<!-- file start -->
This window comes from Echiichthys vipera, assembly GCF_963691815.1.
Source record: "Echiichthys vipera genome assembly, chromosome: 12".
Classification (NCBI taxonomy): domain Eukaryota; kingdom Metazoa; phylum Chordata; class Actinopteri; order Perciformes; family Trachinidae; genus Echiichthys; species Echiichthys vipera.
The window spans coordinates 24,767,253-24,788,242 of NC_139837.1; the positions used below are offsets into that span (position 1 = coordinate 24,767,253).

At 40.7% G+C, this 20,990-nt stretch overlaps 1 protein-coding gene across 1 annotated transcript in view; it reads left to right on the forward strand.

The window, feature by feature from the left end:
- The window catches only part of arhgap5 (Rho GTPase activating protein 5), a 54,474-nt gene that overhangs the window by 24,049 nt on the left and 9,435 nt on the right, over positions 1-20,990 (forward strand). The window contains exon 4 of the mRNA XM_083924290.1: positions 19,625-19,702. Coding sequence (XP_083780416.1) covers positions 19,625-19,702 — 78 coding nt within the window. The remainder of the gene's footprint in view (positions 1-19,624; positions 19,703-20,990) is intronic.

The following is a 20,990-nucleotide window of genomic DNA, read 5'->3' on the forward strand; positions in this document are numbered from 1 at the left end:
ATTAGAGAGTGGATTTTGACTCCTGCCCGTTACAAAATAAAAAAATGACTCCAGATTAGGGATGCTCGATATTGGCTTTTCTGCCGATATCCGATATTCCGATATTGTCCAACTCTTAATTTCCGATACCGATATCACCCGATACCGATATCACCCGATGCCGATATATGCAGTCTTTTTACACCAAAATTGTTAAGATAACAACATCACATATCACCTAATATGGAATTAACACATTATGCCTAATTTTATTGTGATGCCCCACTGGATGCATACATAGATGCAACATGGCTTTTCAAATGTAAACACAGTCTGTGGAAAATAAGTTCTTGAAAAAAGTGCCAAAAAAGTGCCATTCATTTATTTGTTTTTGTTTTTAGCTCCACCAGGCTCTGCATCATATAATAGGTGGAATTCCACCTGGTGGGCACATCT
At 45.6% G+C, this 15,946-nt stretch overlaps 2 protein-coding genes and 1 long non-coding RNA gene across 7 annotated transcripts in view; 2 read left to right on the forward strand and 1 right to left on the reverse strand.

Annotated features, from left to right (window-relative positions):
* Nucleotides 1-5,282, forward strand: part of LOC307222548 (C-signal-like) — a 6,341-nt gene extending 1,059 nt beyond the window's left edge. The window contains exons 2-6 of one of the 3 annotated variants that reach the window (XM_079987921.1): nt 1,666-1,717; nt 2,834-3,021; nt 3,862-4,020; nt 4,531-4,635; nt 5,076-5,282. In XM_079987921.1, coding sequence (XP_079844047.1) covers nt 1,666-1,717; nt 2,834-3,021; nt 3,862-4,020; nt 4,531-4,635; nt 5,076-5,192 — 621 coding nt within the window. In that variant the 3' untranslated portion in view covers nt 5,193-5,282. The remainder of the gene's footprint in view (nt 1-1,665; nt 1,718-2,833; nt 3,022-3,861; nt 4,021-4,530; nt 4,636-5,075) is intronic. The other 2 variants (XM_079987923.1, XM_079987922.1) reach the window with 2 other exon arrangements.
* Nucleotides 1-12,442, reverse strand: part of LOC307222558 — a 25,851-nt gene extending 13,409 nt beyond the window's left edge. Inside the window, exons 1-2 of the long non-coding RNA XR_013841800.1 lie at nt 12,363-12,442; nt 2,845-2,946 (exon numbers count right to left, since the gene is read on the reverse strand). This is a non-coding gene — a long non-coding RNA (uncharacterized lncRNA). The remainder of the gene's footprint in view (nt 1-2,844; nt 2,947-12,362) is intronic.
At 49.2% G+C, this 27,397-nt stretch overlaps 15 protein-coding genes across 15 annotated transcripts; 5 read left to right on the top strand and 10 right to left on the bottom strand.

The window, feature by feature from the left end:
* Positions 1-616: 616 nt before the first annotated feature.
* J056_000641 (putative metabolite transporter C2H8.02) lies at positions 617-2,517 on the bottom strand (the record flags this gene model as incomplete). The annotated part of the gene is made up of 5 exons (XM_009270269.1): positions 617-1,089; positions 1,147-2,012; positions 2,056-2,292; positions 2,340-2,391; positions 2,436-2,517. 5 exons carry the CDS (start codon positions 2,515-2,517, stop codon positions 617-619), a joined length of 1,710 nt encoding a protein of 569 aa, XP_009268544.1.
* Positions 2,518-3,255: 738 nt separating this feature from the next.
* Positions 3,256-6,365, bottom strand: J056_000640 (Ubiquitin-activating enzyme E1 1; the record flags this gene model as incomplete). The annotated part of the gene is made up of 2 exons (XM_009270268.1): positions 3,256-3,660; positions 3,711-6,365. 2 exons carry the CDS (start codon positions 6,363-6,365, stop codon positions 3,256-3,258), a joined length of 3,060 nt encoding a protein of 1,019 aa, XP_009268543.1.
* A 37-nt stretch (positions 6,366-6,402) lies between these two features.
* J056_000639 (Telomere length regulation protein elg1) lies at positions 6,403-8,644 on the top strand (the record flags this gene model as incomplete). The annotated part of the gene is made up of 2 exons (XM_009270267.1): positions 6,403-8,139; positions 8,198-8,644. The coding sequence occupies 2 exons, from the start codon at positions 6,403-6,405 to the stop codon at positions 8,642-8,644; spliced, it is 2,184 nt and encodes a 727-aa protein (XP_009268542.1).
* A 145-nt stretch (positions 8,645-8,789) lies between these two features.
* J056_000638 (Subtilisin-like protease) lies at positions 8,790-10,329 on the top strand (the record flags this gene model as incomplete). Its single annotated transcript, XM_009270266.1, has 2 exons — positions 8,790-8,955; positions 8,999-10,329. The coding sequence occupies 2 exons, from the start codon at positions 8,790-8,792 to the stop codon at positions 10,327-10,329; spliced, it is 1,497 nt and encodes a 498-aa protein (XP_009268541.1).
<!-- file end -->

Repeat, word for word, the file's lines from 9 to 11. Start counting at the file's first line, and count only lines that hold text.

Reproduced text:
ATTAGAGAGTGGATTTTGACTCCTGCCCGTTACAAAATAAAAAAATGACTCCAGATTAGGGATGCTCGATATTGGCTTTTCTGCCGATATCCGATATTCCGATATTGTCCAACTCTTAATTTCCGATACCGATATCACCCGATACCGATATCACCCGATGCCGATATATGCAGTCTTTTTACACCAAAATTGTTAAGATAACAACATCACATATCACCTAATATGGAATTAACACATTATGCCTAATTTTATTGTGATGCCCCACTGGATGCATACATAGATGCAACATGGCTTTTCAAATGTAAACACAGTCTGTGGAAAATAAGTTCTTGAAAAAAGTGCCAAAAAAGTGCCATTCATTTATTTGTTTTTGTTTTTAGCTCCACCAGGCTCTGCATCATATAATAGGTGGAATTCCACCTGGTGGGCACATCT
At 45.6% G+C, this 15,946-nt stretch overlaps 2 protein-coding genes and 1 long non-coding RNA gene across 7 annotated transcripts in view; 2 read left to right on the forward strand and 1 right to left on the reverse strand.

Annotated features, from left to right (window-relative positions):